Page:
2) how long a rest between reps within the ladder? same as a bodyweight ladder where you'd rest as long as your imaginary partner took, or a bit longer?

thanks for reading. looking forward to learning a lot here.


Following up on this...goal for next phase of training is to drop 20-25 lbs of sloppiness in time for the new year. I've got the diet plan nailed down well enough, but am interested in how I could build a program around the ladders in service of that goal. Secondary goal is to nail down squat movement pattern (have done way too much vacillating btw low and high bar...now at high bar), in addition to working press and power clean.

3 days a week is best for me schedule and recovery-wise...inclination is to hit 3 days of 3 power clean ladders, 3 press ladders, and 3 squat ladders. Enough volume to drive what little part of body recomp that diet and steady state won't address?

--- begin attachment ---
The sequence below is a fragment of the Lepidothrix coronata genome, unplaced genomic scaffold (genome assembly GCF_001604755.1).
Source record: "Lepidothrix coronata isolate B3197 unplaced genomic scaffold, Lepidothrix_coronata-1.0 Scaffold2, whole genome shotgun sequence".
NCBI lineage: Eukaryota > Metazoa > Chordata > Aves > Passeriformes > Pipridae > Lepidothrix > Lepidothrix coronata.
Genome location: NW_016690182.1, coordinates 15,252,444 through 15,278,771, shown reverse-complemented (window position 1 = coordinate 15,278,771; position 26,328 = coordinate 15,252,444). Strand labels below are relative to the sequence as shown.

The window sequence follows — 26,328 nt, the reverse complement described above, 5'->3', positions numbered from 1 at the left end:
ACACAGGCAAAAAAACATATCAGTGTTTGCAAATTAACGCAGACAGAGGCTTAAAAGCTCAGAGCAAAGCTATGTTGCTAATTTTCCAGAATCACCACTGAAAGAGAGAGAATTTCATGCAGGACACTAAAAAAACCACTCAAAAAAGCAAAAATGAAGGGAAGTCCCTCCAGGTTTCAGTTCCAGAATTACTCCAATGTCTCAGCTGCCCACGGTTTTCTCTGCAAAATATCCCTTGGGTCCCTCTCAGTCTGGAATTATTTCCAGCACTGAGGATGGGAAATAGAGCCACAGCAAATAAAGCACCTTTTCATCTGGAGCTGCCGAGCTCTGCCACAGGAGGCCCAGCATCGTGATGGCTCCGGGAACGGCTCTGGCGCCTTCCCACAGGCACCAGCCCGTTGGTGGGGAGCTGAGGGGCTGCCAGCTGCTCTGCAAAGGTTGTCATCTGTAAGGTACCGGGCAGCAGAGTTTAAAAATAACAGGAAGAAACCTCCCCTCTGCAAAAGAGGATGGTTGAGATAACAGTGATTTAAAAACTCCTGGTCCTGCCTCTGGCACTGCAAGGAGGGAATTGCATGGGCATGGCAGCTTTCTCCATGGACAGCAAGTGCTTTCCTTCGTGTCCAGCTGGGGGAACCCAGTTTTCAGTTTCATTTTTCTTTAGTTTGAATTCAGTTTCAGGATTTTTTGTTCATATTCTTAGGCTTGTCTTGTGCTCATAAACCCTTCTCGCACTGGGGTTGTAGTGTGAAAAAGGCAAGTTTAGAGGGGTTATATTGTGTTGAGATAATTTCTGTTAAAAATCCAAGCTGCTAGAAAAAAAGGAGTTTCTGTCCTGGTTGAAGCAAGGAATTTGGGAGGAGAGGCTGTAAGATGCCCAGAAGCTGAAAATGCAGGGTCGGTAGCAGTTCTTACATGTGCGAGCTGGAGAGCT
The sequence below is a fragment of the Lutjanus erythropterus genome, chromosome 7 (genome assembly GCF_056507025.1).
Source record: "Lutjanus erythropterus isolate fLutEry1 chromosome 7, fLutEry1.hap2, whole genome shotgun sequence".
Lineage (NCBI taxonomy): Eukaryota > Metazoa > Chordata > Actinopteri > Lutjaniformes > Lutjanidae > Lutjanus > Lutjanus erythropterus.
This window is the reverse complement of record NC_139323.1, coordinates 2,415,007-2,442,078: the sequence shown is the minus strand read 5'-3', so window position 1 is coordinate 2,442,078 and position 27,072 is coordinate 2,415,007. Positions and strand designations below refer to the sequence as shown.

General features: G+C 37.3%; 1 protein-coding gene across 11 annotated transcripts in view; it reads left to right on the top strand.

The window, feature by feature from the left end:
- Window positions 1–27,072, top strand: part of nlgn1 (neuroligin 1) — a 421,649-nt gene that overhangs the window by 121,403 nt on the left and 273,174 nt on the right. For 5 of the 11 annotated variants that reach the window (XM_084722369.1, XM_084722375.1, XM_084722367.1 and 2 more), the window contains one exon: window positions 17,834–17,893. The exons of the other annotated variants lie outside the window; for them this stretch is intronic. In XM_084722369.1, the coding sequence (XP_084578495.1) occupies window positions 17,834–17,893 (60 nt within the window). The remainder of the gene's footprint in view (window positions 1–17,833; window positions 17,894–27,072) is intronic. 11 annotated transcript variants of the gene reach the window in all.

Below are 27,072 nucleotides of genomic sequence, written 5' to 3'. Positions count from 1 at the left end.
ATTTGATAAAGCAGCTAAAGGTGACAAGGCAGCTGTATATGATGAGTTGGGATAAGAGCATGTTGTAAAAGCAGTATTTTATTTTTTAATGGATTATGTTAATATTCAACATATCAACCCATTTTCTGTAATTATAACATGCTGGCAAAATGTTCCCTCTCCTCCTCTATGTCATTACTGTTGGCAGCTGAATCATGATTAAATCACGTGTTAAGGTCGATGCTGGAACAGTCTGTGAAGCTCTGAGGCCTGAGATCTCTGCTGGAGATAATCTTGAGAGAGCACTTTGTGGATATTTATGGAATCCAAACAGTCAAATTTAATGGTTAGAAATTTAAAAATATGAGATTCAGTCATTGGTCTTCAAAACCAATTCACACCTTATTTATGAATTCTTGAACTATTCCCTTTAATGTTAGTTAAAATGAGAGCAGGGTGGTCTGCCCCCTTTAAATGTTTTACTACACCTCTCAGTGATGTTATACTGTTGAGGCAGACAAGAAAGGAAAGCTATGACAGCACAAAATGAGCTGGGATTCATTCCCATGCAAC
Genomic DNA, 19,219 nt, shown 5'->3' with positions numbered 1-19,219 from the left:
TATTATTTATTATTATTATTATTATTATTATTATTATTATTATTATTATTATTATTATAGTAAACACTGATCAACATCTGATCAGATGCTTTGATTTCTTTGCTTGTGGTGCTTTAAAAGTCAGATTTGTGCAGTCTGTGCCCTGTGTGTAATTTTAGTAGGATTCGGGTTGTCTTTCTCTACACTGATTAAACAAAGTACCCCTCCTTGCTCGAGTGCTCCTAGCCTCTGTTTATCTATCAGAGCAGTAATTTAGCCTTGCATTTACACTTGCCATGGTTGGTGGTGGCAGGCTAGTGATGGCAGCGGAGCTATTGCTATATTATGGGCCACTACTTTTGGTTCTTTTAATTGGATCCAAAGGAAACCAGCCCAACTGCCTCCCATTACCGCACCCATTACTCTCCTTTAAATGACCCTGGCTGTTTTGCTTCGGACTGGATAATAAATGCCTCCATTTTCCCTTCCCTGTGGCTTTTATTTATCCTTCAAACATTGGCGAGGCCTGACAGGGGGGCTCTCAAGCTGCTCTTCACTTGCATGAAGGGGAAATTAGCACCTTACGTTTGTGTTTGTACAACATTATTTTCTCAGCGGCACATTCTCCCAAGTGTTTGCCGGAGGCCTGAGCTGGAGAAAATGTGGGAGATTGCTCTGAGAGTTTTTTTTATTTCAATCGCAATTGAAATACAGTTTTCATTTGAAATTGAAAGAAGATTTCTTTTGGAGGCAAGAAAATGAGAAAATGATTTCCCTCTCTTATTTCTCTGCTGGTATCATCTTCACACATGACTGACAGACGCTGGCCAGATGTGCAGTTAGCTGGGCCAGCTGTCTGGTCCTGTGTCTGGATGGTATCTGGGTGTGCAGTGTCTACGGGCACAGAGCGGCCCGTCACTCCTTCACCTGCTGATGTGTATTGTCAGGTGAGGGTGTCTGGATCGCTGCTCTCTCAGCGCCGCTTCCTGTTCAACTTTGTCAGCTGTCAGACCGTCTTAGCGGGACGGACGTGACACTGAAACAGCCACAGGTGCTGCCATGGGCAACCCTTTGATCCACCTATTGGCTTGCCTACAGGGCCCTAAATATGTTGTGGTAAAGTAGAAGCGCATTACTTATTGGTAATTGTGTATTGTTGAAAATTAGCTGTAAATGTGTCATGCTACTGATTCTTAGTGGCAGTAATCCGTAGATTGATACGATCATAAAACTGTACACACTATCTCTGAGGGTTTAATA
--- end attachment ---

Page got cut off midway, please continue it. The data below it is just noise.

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Postby Shaf » Sat Jun 25, 2011 7:17 pm

Do it once and see how long it takes you to get it done.

If it's around an hour, then it should be OK, then I'd say run with it and see what happens.

Unless you are a competitive powerlifter, where the lowbar squat gives you a competitive advantage, I'd just stay away from it. I've never liked it and especially would never recommend an older lifter attempt to modify his style either, not that you're an older lifter.

What are your fat loss plans? Because that will matter in the long run what the rest of your training should look like.
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Postby Martinez » Sat Jun 25, 2011 7:41 pm

Shaf wrote:Do it once and see how long it takes you to get it done.

If it's around an hour, then it should be OK, then I'd say run with it and see what happens.

Unless you are a competitive powerlifter, where the lowbar squat gives you a competitive advantage, I'd just stay away from it. I've never liked it and especially would never recommend an older lifter attempt to modify his style either, not that you're an older lifter.